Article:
Leslie 8)
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Re: Chelsea Hotel: The Words and Music of LC by Tracey Power

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viewtopic.php?f=8&t=31118

Oh, Leslie. Hope I'm not losing my skills, it's all because of fatigue :roll:
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Re: Chelsea Hotel: The Words and Music of LC by Tracey Power

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http://www.straight.com/article-596306/ ... songs-life
Chelsea Hotel brings Leonard Cohen songs to life
By Colin Thomas, February 2, 2012

[photo that is too big for this page]

Sitting in the lobby of the Firehall Arts Centre, which is producing the show, Power makes it clear: even though the script features a character called the Writer who examines his many mistakes in love, and even though the show explores the Writer’s relationships through Cohen’s songs, this is not a show about Cohen’s fabled love life. “He’d probably despise the idea of a musical biography,” Power states. “We’re not presenting Cohen facts.”

Instead, The Chelsea Hotel tells a fictional story in an impressionistic way; the whole thing takes place inside the Writer’s head. “He wonders why he’s alone in this rundown hotel, unable to write,” Power explains. So the Writer sorts through his memories.

Power conceived of this project. She is also directing and choreographing it. In the story she has invented, Marianne of “So Long, Marianne” is an upper-class girl playing at being an artist; Suzanne, who takes you down to her place by the river, is an activist; and so on.

Asked what viewers will get out of hearing these songs in the context of an overarching narrative that they wouldn’t get in a concert, Power replies, “I want the audience to get attached to these characters, to wonder if the Writer will find his voice, if he’ll be able to forgive himself.”

To make The Chelsea Hotel work theatrically, Power and her collaborators, including musical director Steve Charles, will shake up our expectations of many much-loved tunes. “All of the arrangements are specific to this show,” she says, “and, because we’re creating an illusionary world—because it’s all memory, it’s got kind of a carny feel to it. We’ve varied the instruments, and, because Cohen’s stuff can be kind of slow and steady—which is beautiful when he does it, but might not be very interesting in a whole show—we’ve varied a lot of the tempos.”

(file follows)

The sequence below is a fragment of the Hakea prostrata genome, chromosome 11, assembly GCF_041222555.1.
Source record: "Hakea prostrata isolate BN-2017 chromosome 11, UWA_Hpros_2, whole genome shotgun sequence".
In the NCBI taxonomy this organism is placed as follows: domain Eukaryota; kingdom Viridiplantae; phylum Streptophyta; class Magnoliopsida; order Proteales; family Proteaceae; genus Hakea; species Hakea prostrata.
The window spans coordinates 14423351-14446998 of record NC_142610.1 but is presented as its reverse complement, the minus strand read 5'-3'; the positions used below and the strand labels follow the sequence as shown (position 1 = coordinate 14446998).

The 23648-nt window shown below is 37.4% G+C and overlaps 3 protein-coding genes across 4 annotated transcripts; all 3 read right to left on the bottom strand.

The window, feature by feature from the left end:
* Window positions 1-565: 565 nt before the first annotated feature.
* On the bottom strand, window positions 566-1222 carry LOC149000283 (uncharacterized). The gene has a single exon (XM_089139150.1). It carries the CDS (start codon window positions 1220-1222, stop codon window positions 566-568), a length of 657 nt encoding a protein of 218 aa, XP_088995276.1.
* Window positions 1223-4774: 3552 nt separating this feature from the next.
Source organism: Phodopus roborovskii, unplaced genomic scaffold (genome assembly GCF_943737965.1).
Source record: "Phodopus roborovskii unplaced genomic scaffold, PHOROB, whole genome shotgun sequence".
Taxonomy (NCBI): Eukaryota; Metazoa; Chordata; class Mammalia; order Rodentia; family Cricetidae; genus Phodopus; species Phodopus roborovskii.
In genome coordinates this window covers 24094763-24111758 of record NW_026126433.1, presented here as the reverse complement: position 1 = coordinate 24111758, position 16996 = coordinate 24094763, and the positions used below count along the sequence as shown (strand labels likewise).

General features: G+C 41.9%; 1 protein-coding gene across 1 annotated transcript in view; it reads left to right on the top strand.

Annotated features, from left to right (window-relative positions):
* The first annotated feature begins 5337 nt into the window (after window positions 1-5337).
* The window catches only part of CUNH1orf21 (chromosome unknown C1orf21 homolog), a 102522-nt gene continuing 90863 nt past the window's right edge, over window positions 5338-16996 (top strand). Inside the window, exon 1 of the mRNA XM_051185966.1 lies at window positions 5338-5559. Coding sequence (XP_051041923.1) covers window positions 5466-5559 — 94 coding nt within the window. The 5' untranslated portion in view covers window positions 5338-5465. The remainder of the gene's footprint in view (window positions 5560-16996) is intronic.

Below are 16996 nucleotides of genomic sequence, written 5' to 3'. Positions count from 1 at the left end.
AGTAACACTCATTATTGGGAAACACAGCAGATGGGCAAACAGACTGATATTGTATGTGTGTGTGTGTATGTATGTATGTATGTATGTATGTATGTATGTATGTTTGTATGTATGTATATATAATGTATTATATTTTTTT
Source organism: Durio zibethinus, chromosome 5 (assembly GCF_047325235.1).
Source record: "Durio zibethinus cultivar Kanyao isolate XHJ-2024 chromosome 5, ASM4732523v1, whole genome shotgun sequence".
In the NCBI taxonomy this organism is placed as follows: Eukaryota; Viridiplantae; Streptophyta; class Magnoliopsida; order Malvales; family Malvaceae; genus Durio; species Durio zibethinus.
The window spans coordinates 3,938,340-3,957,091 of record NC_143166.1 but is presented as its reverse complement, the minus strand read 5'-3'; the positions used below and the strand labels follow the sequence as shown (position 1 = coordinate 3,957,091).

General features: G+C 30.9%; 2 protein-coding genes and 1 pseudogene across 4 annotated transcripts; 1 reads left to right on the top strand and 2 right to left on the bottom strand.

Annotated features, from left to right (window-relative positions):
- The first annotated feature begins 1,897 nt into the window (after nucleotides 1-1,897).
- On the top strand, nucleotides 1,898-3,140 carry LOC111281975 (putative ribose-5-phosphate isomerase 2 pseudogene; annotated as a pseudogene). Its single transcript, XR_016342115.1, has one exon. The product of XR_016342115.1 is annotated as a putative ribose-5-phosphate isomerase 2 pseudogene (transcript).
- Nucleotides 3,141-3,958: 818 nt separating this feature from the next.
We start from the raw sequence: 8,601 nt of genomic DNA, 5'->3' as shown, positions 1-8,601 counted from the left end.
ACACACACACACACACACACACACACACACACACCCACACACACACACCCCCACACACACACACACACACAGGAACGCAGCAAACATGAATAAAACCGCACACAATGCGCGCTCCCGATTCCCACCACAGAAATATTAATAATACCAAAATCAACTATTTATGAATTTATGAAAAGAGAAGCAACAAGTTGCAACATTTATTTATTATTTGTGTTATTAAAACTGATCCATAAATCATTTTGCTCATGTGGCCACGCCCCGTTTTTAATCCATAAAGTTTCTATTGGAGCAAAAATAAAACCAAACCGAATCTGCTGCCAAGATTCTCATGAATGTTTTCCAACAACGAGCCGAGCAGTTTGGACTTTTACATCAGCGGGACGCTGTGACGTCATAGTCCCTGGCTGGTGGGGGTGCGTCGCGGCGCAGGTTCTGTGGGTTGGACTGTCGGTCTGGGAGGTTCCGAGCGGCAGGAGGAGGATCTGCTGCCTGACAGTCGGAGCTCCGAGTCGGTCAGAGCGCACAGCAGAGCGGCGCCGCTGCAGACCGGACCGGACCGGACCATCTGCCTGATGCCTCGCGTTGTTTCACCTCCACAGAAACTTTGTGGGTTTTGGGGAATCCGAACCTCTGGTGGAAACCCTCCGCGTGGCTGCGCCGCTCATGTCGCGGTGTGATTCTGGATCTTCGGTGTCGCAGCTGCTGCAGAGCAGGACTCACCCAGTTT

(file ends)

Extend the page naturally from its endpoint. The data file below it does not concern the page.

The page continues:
Although she’s telling a story, Power is determined not to diminish the associative power of Cohen’s lyrics by presenting them in too literal a manner. “I’ve always wanted this to be a fusion of music, theatre, and dance,” she explains. So the storytelling will be minimalist as well as surreal.

In Power’s staging of “Take This Waltz”, for instance, the Writer meets a woman named Nancy in Vienna. “She’s kind of a diva and he falls in love with her confidence, her sense of self,” Power relates. “And she falls in love with his scruffiness and boyish charm. But then, throughout the relationship, she wants him to clean up and become almost a reflection of her—to take on the materialistic sense that she has. He ends up realizing that he’s not being true to himself.” According to Power, telling the story of this affair in three minutes is “all about making simple choices—like, if she puts a tie on him or fixes his hair, we know, ‘Oh, she wants him to change.’”

Power continues: “I also really want the audience to be surprised.” Sometimes, that surprise will come from the mix of forms; one performer will dance her love, while, at the same time, another sings his. And sometimes the surprise will come from concrete imagery. As Power points out, “You don’t expect someone to come on with a boat floating on their hand to tell a story.” Because the central character is a writer, Barbara Clayden’s costumes will look like they’re made out of paper with writing on it, and Marshall McMahen’s set will create a paper world.

When she’s asked what the point of the whole thing is, what lesson the Writer needs to learn, Power remains appropriately enigmatic and quotes one of Cohen’s poems: “Love is a fire/It burns everyone/It disfigures everyone/It’s the world’s excuse for being ugly.”